5. #15
    Junior Member JjJot's Avatar
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    This thread makes me think of a great quote I heard on TV the other night. Authentic quote, not from a script:

    "If you try to please everybody, you will end up pleasing no one."

    This did me in. It's a pretty simple way of realizing that pleasing people isn't always the best route.
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  6. #16

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    Quote Originally Posted by JjJot View Post
    This thread makes me think of a great quote I heard on TV the other night. Authentic quote, not from a script:

    "If you try to please everybody, you will end up pleasing no one."

    This did me in. It's a pretty simple way of realizing that pleasing people isn't always the best route.
    There's a lot of truth in that. You can work yourself to death trying to please someone that will never be happy or care about you. I can say from my experience on a Christian forum (and in life in general), no matter what I did to please some people or how perfect I was, there were those that especially didn't like me for that very reason. Some won't look beyond superficial things to find a common ground; they just want you beneath them.

    When people treat you poorly, try not to take it personally. I can see it as a compliment and move on.

  7. #17
    @.~*virinaĉo*~.@ Totenkindly's Avatar
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    Quote Originally Posted by Skinny-Love View Post
    There's a lot of truth in that. You can work yourself to death trying to please someone that will never be happy or care about you. I can say from my experience on a Christian forum (and in life in general), no matter what I did to please some people or how perfect I was, there were those that especially didn't like me for that very reason. Some won't look beyond superficial things to find a common ground; they just want you beneath them.
    yes, I've had that experience and had to learn that same lesson. It can happen in any community of any sort, but I think those groups with more stringent rulesets / a reason to constrain behavior or adhere to a certain image encourage that mentality of criticism. Sometimes people can be operating in that capacity too not out of helpful motives but because it reassures them personally in some way.

    At some point it's like you said, you just realize that you're investing a lot of energy to maintain an image you can't maintain and maybe don't even need to. Also, those kinds of people typically will never be happy with your efforts. And ultimately you might not even have a real relationship with them; real people usually have warts and we learn to accept and value each other even if we're not perfect.
    "Hey Capa -- We're only stardust." ~ "Sunshine"

    “Pleasure to me is wonder—the unexplored, the unexpected, the thing that is hidden and the changeless thing that lurks behind superficial mutability. To trace the remote in the immediate; the eternal in the ephemeral; the past in the present; the infinite in the finite; these are to me the springs of delight and beauty.” ~ H.P. Lovecraft

  8. #18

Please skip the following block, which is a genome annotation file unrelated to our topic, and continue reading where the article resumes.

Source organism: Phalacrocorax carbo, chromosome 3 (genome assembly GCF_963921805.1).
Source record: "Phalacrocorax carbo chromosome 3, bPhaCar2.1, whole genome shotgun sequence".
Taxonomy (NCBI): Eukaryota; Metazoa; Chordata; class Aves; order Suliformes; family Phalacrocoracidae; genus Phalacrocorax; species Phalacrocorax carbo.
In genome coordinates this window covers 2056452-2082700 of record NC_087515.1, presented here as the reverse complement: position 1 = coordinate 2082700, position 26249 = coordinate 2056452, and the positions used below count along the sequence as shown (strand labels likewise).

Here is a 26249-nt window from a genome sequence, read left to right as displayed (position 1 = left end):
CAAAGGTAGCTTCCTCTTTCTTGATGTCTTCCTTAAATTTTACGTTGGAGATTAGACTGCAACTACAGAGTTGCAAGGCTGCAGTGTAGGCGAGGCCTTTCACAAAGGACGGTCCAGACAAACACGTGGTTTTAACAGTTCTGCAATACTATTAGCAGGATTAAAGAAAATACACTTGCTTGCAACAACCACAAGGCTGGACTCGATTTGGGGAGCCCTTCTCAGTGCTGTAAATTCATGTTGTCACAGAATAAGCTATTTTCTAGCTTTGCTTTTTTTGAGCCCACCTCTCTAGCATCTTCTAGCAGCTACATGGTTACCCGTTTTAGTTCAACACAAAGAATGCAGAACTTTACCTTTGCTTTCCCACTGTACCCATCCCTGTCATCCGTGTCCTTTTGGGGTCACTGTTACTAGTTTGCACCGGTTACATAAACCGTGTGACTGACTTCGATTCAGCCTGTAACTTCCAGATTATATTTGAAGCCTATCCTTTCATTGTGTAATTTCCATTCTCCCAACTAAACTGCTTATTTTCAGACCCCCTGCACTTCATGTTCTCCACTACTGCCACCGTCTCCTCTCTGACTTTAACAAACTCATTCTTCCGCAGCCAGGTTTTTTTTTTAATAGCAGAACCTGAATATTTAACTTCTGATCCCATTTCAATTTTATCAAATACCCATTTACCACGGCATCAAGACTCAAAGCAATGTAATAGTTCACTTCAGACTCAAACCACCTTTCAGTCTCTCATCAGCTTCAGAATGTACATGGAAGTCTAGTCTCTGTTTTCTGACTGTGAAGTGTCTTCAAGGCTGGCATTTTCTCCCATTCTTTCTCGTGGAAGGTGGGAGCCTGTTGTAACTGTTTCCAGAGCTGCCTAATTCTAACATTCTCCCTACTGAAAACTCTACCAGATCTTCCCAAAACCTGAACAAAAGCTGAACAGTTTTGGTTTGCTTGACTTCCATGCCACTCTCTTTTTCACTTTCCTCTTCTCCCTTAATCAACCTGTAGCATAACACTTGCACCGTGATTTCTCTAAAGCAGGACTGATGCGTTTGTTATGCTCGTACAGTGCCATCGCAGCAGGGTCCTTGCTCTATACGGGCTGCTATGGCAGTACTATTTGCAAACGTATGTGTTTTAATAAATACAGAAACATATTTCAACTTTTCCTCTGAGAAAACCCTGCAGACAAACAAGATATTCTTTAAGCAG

Theta Male Julius_Van_Der_Beak's Avatar
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    Quote Originally Posted by Jennifer View Post
    At some point it's like you said, you just realize that you're investing a lot of energy to maintain an image you can't maintain and maybe don't even need to. Also, those kinds of people typically will never be happy with your efforts. And ultimately you might not even have a real relationship with them; real people usually have warts and we learn to accept and value each other even if we're not perfect.
    Weirdly enough, I've had the same experience among left-wing groups. It doesn't necessarily have to be religious, any belief system can be that way.

    I think I'm pretty good at recognizing that mentality when I see it. If multiple people are particularly insistent on you changing your opinion on an extremely small difference, and kind of won't leave you alone about it, that's evidence that this kind of dynamic is at play. If nobody can explain exactly what it is that you're doing wrong, but you're still doing something wrong anyway, that's probably means that there is some kind of unhealthy group dynamic at play. If you keep on trying to meet expectations, and they keep on changing them on you, while never doing what they promised you they would do, that's a hostile environment.
    [Trump's] rhetoric is not an abuse of power. In the same way that it's also not against the law to do a backflip off of the roof of your house onto your concrete driveway. It's just mind-numbingly stupid and, to say the least, counterproductive. - Bush did 9-11


    This is not going to go the way you think....

    Visit my Johari:
    http://kevan.org/johari?name=Birddude78
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  9. #19
    The Dark Lord The Wailing Specter's Avatar
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    Quote Originally Posted by Mole View Post
    Of course I am partisan.

    I love the true self because it is alive, and I hate the false self because it is phoney and a dead thing.

    I love the true self because it is independent, and I hate the false self because it is dependent on how it is seen.

    I love the true self because it dances, and I hate the false self because it is pedestrian.

    I love the true self because it is courageous, and I hate the false self because it is cowardly.

    I love the true self because it is imaginative, and I hate the false self because conformist.

    The false self loves social control while the true self loves liberation.
    Sounds like a watered-down essay from Ralph Waldo Emerson.
    Enneagram: 6w7 (phobic) > 2w1 > 9w1
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    Political Stance: Libertarian Liberal (Arizona School/Strong BHL)
    ATHEIST UNITARIAN UNIVERSALIST HUMANIST
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    SCIENCE ENTHUSIAST


    I say this as a reminder to myself, but this goes for everyone:

    You can achieve anything you set your mind to, and you are limited only by how dedicated you are to succeed!

    -Magic Qwan

  10. #20
    Member Evastover's Avatar
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    Blarghf, so much purple